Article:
Hard truths: Why more North Carolina children are dying
We found out in October that infant mortality got worse in North Carolina last year, as it had the year before. So did child mortality.
Infant mortality is a measure of the number of infants born alive who die in their first year of life, whereas child mortality is a measure of the number of children between their 1st and 5th birthdays who die. What is special about infant mortality is that is isn’t just about infants. It is about the health of all of us.
Infant mortality, more than any other single health statistic, says a lot about us as a society because it reflects the investments we have made over many years in healthy children, healthy women, and healthy pregnancies.
Infant mortality focuses our attention on the living conditions of all women and children, not just the ones who are pregnant, not just the ones who die. That is because a healthy infant is the product of a healthy pregnancy, which is in turn the product of a healthy woman. Yet, we have not been doing such a good job keeping women and children healthy in our state. According to the Department of Health and Human Services, nearly half (48.5 percent to be exact) of women who delivered in 2012 were overweight or obese, important reasons why a pregnancy may not result in a healthy infant. Smoking and drinking during pregnancy are other reasons a newborn may be at risk of dying, mainly because the infants of women who smoke or drink during pregnancy are more likely to deliver babies too soon or too small.
But there are deeper causes of unhealthy pregnancies that cry out for attention. These are related to the conditions children experience growing up, and the conditions mothers experience during pregnancy, starting with poverty.
Poverty in North Carolina is 2.5 percentage points higher now than it was in 2007, before the bottom fell out of our economy. Poverty affects everything that affects health, such as the quality of one’s diet, the quality of one’s housing, and the quality of one’s education. It determines whether a family lives near sources of pollution, which can affect the ability of both men and women to conceive a healthy baby and for women to carry a healthy baby to term. It determines one’s access to health care, before, during and after pregnancy and dozens of other factors from pre-pregnancy health practices to the support a new mother receives after delivery.
Another, even more subtle condition could affect the health of a mother-to-be and in turn the health of her child, and that is stress. Many social and family challenges are stressful, but everyday stress, given the body’s normal response to stress and the support of others, can be overcome. But chronic stress, which can itself be the result of poverty or unemployment, may become toxic and confound the body’s physiology, leading to chronic illness and what Professor Arline Geronimus of the University of Michigan dubbed “weathering” -- the phenomenon of the gradual wearing down of one’s normal mental and physical resources as the result of unrelenting social disadvantage, resulting in less healthy pregnancies.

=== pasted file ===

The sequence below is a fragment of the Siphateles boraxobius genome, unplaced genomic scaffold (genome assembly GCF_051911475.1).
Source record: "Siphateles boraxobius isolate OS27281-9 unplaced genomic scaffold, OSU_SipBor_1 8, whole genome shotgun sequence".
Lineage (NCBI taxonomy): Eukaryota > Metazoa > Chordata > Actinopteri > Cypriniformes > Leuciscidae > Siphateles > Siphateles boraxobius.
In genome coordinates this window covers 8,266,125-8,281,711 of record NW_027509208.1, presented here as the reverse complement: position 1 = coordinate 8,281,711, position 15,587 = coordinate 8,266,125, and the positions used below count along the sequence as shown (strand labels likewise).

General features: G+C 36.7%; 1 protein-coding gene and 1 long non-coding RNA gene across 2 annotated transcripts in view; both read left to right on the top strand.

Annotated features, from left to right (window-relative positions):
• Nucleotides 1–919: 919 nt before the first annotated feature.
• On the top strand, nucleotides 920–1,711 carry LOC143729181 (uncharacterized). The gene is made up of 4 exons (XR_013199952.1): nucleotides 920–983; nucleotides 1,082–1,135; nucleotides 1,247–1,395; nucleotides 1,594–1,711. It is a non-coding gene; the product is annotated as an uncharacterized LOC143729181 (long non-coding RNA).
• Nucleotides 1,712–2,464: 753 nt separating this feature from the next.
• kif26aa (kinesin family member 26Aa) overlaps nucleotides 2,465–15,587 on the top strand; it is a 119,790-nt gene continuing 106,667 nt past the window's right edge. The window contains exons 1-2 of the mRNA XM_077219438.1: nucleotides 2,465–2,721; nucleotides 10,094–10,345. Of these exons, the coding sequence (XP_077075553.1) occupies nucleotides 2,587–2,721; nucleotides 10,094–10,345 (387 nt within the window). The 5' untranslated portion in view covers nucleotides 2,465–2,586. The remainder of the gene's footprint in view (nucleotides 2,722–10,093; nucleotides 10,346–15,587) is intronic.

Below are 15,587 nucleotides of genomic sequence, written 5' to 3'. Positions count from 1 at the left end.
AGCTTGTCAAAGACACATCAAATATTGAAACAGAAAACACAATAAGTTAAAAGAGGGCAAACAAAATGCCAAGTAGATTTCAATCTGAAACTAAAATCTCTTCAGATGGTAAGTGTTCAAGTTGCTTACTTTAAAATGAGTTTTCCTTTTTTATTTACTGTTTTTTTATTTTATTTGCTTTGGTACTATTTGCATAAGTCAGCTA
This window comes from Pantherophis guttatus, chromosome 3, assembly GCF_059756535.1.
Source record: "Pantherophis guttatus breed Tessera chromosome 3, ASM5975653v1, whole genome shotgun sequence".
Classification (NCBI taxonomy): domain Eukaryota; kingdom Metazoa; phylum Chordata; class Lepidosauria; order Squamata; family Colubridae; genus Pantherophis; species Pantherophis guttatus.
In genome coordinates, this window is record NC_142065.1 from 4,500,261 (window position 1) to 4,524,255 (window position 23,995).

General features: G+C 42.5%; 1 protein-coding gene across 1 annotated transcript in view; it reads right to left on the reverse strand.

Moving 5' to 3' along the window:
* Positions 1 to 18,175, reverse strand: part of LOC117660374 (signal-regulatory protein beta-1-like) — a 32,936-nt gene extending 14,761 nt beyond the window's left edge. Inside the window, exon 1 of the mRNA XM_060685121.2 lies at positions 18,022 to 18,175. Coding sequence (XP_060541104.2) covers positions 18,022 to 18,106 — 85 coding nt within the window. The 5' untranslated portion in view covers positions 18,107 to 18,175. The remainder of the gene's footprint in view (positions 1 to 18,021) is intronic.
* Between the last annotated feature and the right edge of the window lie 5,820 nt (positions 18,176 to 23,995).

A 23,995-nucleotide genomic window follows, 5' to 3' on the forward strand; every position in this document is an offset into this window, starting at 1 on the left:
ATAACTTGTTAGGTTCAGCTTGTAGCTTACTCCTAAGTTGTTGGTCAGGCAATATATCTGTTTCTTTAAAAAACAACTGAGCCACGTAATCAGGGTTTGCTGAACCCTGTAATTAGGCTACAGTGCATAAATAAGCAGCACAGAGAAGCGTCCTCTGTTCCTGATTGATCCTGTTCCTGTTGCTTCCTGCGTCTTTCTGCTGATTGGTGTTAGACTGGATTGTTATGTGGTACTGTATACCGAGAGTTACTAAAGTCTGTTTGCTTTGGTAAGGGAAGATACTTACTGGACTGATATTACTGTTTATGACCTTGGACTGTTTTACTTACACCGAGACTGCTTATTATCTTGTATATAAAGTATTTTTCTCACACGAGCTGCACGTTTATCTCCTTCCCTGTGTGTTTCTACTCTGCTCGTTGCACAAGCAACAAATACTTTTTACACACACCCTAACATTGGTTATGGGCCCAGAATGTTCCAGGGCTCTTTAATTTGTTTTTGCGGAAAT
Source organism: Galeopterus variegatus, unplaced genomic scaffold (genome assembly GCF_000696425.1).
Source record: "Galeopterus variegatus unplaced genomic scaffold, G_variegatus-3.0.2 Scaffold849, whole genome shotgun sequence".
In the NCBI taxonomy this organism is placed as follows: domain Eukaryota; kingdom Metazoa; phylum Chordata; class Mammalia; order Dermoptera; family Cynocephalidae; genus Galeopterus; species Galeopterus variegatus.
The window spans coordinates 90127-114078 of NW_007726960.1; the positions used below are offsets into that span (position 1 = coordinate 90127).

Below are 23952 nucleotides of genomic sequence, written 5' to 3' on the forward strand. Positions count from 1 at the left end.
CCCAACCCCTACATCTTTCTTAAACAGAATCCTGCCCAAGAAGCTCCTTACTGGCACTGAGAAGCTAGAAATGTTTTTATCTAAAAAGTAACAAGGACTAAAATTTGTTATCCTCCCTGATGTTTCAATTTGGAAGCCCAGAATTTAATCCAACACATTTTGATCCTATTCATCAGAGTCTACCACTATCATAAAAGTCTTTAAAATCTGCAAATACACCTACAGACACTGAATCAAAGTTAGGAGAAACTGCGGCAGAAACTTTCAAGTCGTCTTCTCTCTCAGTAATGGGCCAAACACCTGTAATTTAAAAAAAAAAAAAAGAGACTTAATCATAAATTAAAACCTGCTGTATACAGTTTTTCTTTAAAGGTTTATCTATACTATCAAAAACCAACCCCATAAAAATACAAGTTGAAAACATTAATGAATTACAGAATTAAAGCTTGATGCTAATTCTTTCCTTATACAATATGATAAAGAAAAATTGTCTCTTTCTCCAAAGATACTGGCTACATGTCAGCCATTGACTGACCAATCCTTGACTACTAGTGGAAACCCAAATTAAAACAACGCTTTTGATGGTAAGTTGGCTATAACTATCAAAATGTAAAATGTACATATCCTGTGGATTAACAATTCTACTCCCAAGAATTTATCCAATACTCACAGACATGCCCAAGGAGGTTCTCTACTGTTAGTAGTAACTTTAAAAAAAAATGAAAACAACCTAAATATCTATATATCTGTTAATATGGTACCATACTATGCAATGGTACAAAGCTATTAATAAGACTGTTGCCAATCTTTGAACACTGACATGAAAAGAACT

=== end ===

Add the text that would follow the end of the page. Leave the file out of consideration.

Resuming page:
Surely one of the greatest, and most tragic, disadvantages experienced by women and children in their developing years in this country and this state is racism. Weathering is one explanation for the significant difference in infant mortality rates between African Americans and non-Hispanic whites in North Carolina and the U.S. In 2012, for non-Hispanic whites, the infant mortality rate (IMR) was 5.5 deaths per 1000 live births, whereas for African Americans the comparable figure was 13.9. In other words, in 2012 an African American baby in North Carolina was 2.53 times more likely to die than a white baby.
The failure of North Carolina public policies since the recession, and particularly since 2010, to address the profound disadvantage among poor families in North Carolina, especially among African American families, is at the root of our shameful infant mortality experience. Basic services, such as salary support for the unemployed, access to health care and family planning for women of reproductive age prior to pregnancy, access to food and nutrition services, decent housing and safe neighborhoods, and quality child care and public education, all contribute to a healthy pregnancy outcome by laying the foundation for healthy women and healthy pregnancies.
For 25 years prior to 2010, North Carolina established deliberate health policies aimed specifically at reducing infant mortality in our state. This is not the time to turn our back on that legacy.
Dr. Jonathan B. Kotch is a research professor specializing in maternal and child health at the Gillings School of Global Public Health at UNC Chapel Hill. This column appeared in N. C. Policy Watch.